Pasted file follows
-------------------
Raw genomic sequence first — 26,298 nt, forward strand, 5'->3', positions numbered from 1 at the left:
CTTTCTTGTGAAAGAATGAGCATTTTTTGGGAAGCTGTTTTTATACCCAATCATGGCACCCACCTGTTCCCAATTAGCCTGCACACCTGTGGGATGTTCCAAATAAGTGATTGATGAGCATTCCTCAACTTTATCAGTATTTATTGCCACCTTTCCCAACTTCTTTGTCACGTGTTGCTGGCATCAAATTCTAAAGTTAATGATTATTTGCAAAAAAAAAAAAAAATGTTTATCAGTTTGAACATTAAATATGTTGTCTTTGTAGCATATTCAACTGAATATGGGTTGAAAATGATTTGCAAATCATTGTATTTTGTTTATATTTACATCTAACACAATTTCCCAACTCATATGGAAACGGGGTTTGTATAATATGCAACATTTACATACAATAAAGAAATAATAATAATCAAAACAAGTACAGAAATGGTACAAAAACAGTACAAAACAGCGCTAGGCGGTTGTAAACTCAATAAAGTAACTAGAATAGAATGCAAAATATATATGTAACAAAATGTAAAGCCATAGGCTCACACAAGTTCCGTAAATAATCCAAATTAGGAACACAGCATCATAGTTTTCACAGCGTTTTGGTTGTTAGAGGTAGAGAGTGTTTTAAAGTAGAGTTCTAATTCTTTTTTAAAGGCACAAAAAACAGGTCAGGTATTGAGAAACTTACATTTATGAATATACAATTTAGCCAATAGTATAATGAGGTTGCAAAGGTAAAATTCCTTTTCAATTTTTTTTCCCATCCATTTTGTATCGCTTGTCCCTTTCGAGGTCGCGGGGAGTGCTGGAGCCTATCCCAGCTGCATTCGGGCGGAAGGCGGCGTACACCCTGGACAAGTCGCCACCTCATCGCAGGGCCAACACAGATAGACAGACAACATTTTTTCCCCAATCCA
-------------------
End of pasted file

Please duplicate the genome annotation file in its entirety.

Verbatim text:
Raw genomic sequence first — 26,298 nt, forward strand, 5'->3', positions numbered from 1 at the left:
CTTTCTTGTGAAAGAATGAGCATTTTTTGGGAAGCTGTTTTTATACCCAATCATGGCACCCACCTGTTCCCAATTAGCCTGCACACCTGTGGGATGTTCCAAATAAGTGATTGATGAGCATTCCTCAACTTTATCAGTATTTATTGCCACCTTTCCCAACTTCTTTGTCACGTGTTGCTGGCATCAAATTCTAAAGTTAATGATTATTTGCAAAAAAAAAAAAAAATGTTTATCAGTTTGAACATTAAATATGTTGTCTTTGTAGCATATTCAACTGAATATGGGTTGAAAATGATTTGCAAATCATTGTATTTTGTTTATATTTACATCTAACACAATTTCCCAACTCATATGGAAACGGGGTTTGTATAATATGCAACATTTACATACAATAAAGAAATAATAATAATCAAAACAAGTACAGAAATGGTACAAAAACAGTACAAAACAGCGCTAGGCGGTTGTAAACTCAATAAAGTAACTAGAATAGAATGCAAAATATATATGTAACAAAATGTAAAGCCATAGGCTCACACAAGTTCCGTAAATAATCCAAATTAGGAACACAGCATCATAGTTTTCACAGCGTTTTGGTTGTTAGAGGTAGAGAGTGTTTTAAAGTAGAGTTCTAATTCTTTTTTAAAGGCACAAAAAACAGGTCAGGTATTGAGAAACTTACATTTATGAATATACAATTTAGCCAATAGTATAATGAGGTTGCAAAGGTAAAATTCCTTTTCAATTTTTTTTCCCATCCATTTTGTATCGCTTGTCCCTTTCGAGGTCGCGGGGAGTGCTGGAGCCTATCCCAGCTGCATTCGGGCGGAAGGCGGCGTACACCCTGGACAAGTCGCCACCTCATCGCAGGGCCAACACAGATAGACAGACAACATTTTTTCCCCAATCCA